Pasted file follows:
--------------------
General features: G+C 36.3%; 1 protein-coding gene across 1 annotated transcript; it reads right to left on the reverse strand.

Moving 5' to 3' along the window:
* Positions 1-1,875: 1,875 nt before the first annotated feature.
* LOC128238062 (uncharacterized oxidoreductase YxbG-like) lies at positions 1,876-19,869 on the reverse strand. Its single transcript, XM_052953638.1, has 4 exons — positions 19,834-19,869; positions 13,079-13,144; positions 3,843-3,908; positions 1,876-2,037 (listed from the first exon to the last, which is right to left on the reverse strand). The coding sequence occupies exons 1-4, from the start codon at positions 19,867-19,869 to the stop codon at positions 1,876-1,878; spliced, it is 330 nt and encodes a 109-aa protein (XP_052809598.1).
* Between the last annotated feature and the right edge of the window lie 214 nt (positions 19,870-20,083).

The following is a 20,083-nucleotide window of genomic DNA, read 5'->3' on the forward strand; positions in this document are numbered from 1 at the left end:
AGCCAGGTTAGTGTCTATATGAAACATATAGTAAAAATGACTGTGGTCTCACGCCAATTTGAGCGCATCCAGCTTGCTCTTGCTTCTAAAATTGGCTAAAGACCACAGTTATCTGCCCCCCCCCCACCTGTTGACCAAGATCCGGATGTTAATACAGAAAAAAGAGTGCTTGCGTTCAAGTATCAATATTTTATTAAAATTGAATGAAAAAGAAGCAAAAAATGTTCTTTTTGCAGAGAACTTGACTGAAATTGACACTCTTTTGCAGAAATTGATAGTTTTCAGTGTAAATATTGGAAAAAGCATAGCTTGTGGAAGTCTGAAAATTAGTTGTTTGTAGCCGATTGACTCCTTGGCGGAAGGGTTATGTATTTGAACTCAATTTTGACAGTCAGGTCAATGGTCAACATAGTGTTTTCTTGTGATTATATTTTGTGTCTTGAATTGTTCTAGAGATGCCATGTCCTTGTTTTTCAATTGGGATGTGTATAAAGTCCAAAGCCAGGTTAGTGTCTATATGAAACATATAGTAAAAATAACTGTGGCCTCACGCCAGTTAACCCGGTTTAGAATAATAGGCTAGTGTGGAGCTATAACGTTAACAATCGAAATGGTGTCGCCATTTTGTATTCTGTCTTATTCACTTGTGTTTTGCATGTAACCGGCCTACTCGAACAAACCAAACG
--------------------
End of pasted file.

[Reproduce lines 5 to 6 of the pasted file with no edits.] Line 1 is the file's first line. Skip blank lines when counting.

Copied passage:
* Between the last annotated feature and the right edge of the window lie 214 nt (positions 19,870-20,083).

The following is a 20,083-nucleotide window of genomic DNA, read 5'->3' on the forward strand; positions in this document are numbered from 1 at the left end: